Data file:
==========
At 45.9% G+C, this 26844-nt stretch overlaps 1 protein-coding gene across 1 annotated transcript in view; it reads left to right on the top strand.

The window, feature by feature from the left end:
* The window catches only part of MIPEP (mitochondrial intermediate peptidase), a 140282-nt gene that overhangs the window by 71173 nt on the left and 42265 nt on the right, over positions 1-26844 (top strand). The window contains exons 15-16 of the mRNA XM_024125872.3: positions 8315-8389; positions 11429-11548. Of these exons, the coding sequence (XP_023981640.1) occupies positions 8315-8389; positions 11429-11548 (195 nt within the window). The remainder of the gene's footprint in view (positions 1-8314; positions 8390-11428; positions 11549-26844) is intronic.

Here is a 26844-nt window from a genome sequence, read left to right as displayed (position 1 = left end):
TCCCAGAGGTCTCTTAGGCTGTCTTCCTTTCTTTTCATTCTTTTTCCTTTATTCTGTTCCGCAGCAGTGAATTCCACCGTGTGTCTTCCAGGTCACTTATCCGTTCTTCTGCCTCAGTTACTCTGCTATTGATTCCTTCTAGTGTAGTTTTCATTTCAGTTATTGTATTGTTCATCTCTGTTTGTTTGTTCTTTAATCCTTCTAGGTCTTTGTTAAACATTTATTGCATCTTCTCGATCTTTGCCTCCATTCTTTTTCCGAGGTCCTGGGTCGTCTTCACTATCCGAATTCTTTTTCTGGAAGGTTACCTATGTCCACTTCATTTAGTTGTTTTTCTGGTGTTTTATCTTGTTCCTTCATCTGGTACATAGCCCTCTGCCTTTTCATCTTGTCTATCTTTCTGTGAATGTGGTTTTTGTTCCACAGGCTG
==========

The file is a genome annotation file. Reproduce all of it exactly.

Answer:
At 45.9% G+C, this 26844-nt stretch overlaps 1 protein-coding gene across 1 annotated transcript in view; it reads left to right on the top strand.

The window, feature by feature from the left end:
* The window catches only part of MIPEP (mitochondrial intermediate peptidase), a 140282-nt gene that overhangs the window by 71173 nt on the left and 42265 nt on the right, over positions 1-26844 (top strand). The window contains exons 15-16 of the mRNA XM_024125872.3: positions 8315-8389; positions 11429-11548. Of these exons, the coding sequence (XP_023981640.1) occupies positions 8315-8389; positions 11429-11548 (195 nt within the window). The remainder of the gene's footprint in view (positions 1-8314; positions 8390-11428; positions 11549-26844) is intronic.

Here is a 26844-nt window from a genome sequence, read left to right as displayed (position 1 = left end):
TCCCAGAGGTCTCTTAGGCTGTCTTCCTTTCTTTTCATTCTTTTTCCTTTATTCTGTTCCGCAGCAGTGAATTCCACCGTGTGTCTTCCAGGTCACTTATCCGTTCTTCTGCCTCAGTTACTCTGCTATTGATTCCTTCTAGTGTAGTTTTCATTTCAGTTATTGTATTGTTCATCTCTGTTTGTTTGTTCTTTAATCCTTCTAGGTCTTTGTTAAACATTTATTGCATCTTCTCGATCTTTGCCTCCATTCTTTTTCCGAGGTCCTGGGTCGTCTTCACTATCCGAATTCTTTTTCTGGAAGGTTACCTATGTCCACTTCATTTAGTTGTTTTTCTGGTGTTTTATCTTGTTCCTTCATCTGGTACATAGCCCTCTGCCTTTTCATCTTGTCTATCTTTCTGTGAATGTGGTTTTTGTTCCACAGGCTG